I’ll wrap now… I hope this little article offers you something. At the very least, if you are a karateka, keep going to the dojo; and, make karate-do your routine: irrespective of how many days a week you can get to the dojo (and especially irrespective of your emotions, which are all too often hindrances to peoples life achievements and, overall, their joy).  If you do this, you will gain the most from your training and will routinely continue; moreover, should you choose to do so, you may well continue benefiting Karate-Do until your old age.

Kindest regards from my Japanese futon, André
© André Bertel. Aso-shi, Kumamoto. Japan (2014).

Thursday, 9 October 2014

Updated training regime: a return to the sentei-gata

Warming up: my private dynamic stretching routine.
At present I am reviewing the sentei-gata: Bassai Dai, Kanku-Dai, Enpi and Jion. Needless to say, this is a big step from the five Heian and Tekki Shodan, however, I am now tackling `the big four’ in light of them. In addition to these kata I am working on Gohon kumite (Five step sparring); Kihon ippon kumite (Fundamental one-step sparring); and once again going through the JKA syllabus kihon. In my own training this is currently focused on the 9th, 8th and 7th Kyu exams.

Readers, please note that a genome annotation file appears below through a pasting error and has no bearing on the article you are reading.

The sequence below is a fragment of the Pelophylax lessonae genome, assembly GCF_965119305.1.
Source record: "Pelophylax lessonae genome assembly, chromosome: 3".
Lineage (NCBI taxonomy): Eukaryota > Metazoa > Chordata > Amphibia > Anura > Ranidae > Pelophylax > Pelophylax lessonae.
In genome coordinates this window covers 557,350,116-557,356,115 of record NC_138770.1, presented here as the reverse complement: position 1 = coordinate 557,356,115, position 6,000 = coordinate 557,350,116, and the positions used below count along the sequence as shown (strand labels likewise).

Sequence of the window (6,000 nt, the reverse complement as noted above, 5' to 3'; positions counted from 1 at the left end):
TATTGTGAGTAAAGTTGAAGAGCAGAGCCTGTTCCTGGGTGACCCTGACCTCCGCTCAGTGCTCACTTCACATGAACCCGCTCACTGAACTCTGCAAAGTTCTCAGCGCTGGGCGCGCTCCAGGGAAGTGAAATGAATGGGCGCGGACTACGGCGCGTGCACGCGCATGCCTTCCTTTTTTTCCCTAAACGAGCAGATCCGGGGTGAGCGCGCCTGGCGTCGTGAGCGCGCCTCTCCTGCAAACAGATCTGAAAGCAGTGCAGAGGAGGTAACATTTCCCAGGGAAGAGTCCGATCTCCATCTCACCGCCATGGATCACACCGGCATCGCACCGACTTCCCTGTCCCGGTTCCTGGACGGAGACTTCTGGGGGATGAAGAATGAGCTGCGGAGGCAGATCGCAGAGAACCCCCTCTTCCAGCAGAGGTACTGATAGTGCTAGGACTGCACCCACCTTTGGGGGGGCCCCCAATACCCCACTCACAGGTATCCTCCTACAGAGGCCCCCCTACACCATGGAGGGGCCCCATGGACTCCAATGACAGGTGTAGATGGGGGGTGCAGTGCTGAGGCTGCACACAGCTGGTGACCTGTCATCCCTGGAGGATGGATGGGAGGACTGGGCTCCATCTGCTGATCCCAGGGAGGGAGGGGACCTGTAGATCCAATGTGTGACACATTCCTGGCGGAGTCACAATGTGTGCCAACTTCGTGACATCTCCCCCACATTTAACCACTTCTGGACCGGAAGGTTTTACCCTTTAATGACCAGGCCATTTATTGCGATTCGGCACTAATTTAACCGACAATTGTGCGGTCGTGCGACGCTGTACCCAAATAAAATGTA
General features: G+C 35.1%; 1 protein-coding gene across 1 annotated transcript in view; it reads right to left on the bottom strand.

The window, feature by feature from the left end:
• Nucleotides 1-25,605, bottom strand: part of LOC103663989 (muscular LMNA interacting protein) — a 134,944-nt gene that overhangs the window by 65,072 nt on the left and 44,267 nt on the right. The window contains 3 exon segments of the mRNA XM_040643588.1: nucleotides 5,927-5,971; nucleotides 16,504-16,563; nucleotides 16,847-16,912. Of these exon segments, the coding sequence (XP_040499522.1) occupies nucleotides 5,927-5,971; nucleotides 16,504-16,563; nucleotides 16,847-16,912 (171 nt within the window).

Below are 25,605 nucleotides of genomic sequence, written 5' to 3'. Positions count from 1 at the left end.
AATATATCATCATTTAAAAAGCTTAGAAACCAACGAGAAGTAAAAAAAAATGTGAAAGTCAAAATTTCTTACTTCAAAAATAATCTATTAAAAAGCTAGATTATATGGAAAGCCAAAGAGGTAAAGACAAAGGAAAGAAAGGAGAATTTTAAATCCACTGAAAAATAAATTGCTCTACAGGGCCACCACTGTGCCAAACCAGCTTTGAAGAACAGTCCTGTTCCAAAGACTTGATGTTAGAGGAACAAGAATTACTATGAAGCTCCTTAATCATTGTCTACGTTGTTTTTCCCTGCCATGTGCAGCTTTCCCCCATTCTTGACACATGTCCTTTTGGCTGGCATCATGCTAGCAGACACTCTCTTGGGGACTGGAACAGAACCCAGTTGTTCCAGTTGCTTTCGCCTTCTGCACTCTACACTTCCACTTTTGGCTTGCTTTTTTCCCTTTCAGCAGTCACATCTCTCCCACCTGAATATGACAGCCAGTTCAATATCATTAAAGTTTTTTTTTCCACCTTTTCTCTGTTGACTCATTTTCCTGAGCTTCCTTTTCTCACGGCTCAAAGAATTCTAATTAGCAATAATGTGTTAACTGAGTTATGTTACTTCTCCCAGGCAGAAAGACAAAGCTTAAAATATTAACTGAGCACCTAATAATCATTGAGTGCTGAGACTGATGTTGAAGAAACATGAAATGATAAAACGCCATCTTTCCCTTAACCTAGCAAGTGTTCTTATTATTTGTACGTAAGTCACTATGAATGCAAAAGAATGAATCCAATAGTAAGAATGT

Balancing this, at the Kumamoto Chuo Dojo one of my seniors (Mr. Katayama who is in his 70s) is going for his JKA Sandan soon; consequently, kihon practice with Nakamura Shihan has naturally been focused on the Sandan curriculum.  For those of you who don’t know this includes: (1) Kizami-zuki+ sanbon ren-zuki; (2) Jodan age-uke + same arm chudan soto-uke + gyaku-zuki; (3) Chudan uchi-uke in kokutsu-dachi + kizami-zuki + gyaku-zuki; (4) Shuto-uke + kizami mae-geri + nukite; (5) Stepping back with jodan age-uke + advancing with mawashi-geri + uraken yoko-uchi + chudan jun-zuki; (6) Mae-geri + yoko-kekomi + mawashi-geri + gyaku-zuki; and (7) Mae-geri + yoko-kekomi + ushiro-geri kicking frontward, sideward and rearward: before returning the kicking foot to the floor (with both right and left legs). Perhaps a little off topic, but it really impresses me how we can find several of these renzokuwaza (combination techniques) in the 1960s JKA textbook, `Dynamic Karate’. Other groups do this as well, but the JKA have some very special points which pertain to the origins of these waza.
Kanku-dai kata.